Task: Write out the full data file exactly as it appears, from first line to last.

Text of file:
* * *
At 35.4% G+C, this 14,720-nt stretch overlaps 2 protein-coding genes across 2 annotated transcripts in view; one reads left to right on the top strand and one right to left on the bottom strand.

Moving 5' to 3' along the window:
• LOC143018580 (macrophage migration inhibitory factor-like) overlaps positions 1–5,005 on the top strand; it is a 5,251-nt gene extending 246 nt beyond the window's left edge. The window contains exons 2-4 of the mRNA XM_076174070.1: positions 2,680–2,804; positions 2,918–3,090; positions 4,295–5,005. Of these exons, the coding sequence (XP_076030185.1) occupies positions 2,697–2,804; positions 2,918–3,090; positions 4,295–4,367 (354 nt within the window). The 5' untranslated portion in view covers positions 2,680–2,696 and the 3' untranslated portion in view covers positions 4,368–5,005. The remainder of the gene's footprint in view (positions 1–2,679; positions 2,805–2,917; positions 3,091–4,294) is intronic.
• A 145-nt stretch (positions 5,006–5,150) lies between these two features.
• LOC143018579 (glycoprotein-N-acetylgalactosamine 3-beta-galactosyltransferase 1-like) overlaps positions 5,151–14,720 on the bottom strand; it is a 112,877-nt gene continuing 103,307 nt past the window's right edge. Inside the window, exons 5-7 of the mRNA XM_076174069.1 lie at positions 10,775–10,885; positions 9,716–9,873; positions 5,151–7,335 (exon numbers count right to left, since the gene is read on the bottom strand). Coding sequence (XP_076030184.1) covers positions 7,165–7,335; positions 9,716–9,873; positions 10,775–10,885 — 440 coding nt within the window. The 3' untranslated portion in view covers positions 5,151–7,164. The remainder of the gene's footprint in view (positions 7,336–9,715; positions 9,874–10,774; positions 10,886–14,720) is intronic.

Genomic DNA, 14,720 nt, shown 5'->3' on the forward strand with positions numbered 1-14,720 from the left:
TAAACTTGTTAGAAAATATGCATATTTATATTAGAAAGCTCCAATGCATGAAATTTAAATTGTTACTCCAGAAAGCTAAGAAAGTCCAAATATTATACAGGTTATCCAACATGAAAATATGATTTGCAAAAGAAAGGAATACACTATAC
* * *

At 35.4% G+C, this 14,720-nt stretch overlaps 2 protein-coding genes across 2 annotated transcripts in view; one reads left to right on the top strand and one right to left on the bottom strand.

Moving 5' to 3' along the window:
• LOC143018580 (macrophage migration inhibitory factor-like) overlaps positions 1–5,005 on the top strand; it is a 5,251-nt gene extending 246 nt beyond the window's left edge. The window contains exons 2-4 of the mRNA XM_076174070.1: positions 2,680–2,804; positions 2,918–3,090; positions 4,295–5,005. Of these exons, the coding sequence (XP_076030185.1) occupies positions 2,697–2,804; positions 2,918–3,090; positions 4,295–4,367 (354 nt within the window). The 5' untranslated portion in view covers positions 2,680–2,696 and the 3' untranslated portion in view covers positions 4,368–5,005. The remainder of the gene's footprint in view (positions 1–2,679; positions 2,805–2,917; positions 3,091–4,294) is intronic.
• A 145-nt stretch (positions 5,006–5,150) lies between these two features.
• LOC143018579 (glycoprotein-N-acetylgalactosamine 3-beta-galactosyltransferase 1-like) overlaps positions 5,151–14,720 on the bottom strand; it is a 112,877-nt gene continuing 103,307 nt past the window's right edge. Inside the window, exons 5-7 of the mRNA XM_076174069.1 lie at positions 10,775–10,885; positions 9,716–9,873; positions 5,151–7,335 (exon numbers count right to left, since the gene is read on the bottom strand). Coding sequence (XP_076030184.1) covers positions 7,165–7,335; positions 9,716–9,873; positions 10,775–10,885 — 440 coding nt within the window. The 3' untranslated portion in view covers positions 5,151–7,164. The remainder of the gene's footprint in view (positions 7,336–9,715; positions 9,874–10,774; positions 10,886–14,720) is intronic.

Genomic DNA, 14,720 nt, shown 5'->3' on the forward strand with positions numbered 1-14,720 from the left:
TAAACTTGTTAGAAAATATGCATATTTATATTAGAAAGCTCCAATGCATGAAATTTAAATTGTTACTCCAGAAAGCTAAGAAAGTCCAAATATTATACAGGTTATCCAACATGAAAATATGATTTGCAAAAGAAAGGAATACACTATAC